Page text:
How Tanavoho hairstyle inspired Rihanna’s hair puffs

How Tanavoho hairstyle inspired Rihanna’s hair puffs

Rihanna’s hair puffs are inspired by the Tanavoho hairstyle common amongst the Malagasy people, a tribe that originated from Madagascar.

It is a female hairstyles, which was the common style for the single Sakalava women, the Sakalava being an etnic group living in the north of the island. It is a crowm braid with large volume.

The Sakalava people are a semi-nomadic ethnic group occupying Madagascar’s western coastline and who once had an empire ruling over almost half the island.

The Sakalava people were the first to form an empire in Madagascar in the late 16th century. By the mid-17th century, trading slaves and cattle with Europeans for guns enabled them to attain great power until they were overthrown by another Malagasy ethnic group: the Merina. Now, after the decline of their kingdom, their main occupation is cattle farming.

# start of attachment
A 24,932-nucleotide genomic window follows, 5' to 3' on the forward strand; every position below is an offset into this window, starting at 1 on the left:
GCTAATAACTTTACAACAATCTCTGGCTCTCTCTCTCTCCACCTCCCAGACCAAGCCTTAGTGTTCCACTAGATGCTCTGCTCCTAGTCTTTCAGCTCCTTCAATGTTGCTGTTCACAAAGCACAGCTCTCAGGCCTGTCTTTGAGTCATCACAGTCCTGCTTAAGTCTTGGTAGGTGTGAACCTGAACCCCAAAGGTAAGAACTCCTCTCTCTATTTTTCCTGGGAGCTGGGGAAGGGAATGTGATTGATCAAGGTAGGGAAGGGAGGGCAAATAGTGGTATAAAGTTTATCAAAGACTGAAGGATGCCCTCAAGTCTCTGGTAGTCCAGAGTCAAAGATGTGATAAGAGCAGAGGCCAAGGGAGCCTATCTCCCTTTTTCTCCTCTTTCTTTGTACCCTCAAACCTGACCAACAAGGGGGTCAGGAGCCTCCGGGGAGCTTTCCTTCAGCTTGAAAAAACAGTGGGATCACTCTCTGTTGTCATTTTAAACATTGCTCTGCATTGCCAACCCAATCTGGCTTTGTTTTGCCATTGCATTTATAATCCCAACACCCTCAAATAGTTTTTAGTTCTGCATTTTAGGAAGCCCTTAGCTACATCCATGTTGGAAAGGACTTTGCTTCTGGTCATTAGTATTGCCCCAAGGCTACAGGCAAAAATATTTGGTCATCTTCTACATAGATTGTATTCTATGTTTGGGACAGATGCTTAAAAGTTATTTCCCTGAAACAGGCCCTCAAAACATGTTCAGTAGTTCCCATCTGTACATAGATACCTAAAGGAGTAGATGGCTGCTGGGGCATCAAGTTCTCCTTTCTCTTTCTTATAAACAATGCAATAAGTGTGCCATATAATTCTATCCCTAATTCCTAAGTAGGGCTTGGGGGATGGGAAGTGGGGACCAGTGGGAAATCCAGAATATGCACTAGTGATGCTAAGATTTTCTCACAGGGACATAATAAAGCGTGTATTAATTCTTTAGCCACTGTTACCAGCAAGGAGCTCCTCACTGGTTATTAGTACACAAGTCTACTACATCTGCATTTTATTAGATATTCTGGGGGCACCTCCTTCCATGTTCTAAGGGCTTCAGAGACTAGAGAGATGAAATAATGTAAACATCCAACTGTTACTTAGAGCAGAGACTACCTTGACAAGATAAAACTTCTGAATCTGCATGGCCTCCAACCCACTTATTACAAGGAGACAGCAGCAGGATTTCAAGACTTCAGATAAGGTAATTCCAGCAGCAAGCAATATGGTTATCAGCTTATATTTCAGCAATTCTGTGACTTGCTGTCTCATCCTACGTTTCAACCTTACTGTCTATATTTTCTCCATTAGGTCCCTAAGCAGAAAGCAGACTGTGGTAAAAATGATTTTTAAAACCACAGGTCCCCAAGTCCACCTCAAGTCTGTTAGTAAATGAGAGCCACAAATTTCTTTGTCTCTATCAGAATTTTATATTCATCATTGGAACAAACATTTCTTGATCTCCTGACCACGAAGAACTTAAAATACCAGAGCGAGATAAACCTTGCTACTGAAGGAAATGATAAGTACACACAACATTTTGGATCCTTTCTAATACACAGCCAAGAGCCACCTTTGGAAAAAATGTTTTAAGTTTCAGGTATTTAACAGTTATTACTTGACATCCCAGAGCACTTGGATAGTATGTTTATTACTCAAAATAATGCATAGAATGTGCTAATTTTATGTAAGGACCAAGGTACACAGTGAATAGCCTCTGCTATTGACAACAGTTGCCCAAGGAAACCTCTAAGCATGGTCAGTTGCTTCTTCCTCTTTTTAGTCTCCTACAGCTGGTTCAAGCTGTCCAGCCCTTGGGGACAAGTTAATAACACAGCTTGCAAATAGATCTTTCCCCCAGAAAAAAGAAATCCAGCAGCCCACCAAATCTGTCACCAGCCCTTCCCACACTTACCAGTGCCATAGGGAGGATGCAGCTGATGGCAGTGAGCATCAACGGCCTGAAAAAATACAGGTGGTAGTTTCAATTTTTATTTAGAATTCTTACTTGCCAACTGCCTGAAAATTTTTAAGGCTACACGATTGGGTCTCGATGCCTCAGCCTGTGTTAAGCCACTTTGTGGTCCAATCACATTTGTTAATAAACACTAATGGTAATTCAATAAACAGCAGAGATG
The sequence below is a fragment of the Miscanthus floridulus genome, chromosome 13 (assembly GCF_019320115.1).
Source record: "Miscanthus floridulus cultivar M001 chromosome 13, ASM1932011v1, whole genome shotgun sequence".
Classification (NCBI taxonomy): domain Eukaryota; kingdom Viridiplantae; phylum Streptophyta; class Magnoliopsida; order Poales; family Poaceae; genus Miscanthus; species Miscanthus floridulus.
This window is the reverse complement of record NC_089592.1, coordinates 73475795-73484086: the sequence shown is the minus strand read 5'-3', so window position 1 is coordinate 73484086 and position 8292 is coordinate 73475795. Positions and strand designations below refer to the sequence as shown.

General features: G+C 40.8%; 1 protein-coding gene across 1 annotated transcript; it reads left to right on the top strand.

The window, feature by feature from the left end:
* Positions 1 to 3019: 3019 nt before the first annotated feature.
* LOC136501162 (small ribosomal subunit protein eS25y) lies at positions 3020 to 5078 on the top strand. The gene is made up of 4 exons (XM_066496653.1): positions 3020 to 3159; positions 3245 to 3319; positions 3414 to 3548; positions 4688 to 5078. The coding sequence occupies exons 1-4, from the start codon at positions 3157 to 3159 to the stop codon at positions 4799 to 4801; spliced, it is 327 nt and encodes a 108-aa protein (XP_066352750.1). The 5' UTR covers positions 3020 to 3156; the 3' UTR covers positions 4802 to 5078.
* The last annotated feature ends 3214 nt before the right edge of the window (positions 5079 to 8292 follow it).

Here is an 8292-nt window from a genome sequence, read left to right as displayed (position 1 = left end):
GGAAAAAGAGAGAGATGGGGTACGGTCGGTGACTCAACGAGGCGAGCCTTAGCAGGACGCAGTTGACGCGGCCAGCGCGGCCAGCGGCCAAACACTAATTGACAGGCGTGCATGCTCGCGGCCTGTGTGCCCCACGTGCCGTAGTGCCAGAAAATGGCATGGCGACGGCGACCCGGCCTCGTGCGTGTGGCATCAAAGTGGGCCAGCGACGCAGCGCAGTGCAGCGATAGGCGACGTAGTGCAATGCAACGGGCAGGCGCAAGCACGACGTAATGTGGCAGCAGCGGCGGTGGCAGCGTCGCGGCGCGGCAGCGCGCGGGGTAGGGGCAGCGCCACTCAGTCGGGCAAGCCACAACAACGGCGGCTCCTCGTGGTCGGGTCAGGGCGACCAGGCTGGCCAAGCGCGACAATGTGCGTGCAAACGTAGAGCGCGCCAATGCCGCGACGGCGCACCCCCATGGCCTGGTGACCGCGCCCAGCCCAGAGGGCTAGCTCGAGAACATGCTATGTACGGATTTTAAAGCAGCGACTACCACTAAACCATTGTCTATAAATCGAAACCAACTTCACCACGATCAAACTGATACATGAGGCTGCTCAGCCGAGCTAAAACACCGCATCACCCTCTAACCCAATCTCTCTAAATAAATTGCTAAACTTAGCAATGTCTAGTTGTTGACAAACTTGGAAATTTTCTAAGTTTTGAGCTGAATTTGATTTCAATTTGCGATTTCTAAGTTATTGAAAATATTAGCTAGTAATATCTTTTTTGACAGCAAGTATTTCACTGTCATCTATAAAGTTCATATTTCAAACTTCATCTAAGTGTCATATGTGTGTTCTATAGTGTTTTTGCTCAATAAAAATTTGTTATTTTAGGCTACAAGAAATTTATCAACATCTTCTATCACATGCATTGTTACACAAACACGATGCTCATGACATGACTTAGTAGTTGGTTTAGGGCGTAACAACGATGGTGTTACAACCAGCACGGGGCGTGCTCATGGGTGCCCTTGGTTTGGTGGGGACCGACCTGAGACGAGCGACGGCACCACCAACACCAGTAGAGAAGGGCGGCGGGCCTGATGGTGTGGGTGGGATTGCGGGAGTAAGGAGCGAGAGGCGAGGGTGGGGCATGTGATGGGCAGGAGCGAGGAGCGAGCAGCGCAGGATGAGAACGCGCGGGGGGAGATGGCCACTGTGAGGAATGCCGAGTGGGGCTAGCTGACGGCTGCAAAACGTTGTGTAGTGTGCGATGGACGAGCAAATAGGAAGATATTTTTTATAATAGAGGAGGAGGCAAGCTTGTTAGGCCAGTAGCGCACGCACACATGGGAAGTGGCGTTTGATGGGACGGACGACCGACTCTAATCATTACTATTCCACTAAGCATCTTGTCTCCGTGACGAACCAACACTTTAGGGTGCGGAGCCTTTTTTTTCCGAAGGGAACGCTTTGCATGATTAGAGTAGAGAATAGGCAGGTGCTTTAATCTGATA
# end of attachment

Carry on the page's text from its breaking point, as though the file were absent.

The Sakalava people are a semi-nomadic ethnic group based along the western coastline of Madagascar, whose name is said to mean ‘people of the long valleys’. They have an estimated population of approximately 1.4 million and are widely spread across a third of the island, rearing cattle on large areas of grassland and growing rice.

How Tanavoho hairstyle inspired Rihanna’s hair puffs
How Tanavoho hairstyle inspired Rihanna’s hair puffs

Over the years the Sakalava people located in the north and south parts of the island have developed many cultural differences. However, the one thing all Sakalava have in common is a respect for royalty – both living and deceased. They have a clear caste system with descendants of royalty at the top of the hierarchy, followed by nobles, commoners.

Traditional Sakalava religion – called ‘Fomba Gasy’ – focuses on worshipping and appeasing royalty and their ancestors. There is a strong belief in sorcery and witchcraft; their God – who is believed to be the first ancestor – can be reached through mediums and being possessed by spirits. A historic ceremonial procession, called ‘Tromba’, is very important to the Sakalava people.

Initiated by dady priests who preserved the remains of royals after their death, it involves divining ancestral spirits and sharing their messages with the people. More recently, many people have also begun to practice Islam or Catholicism alongside their traditional religious practices.

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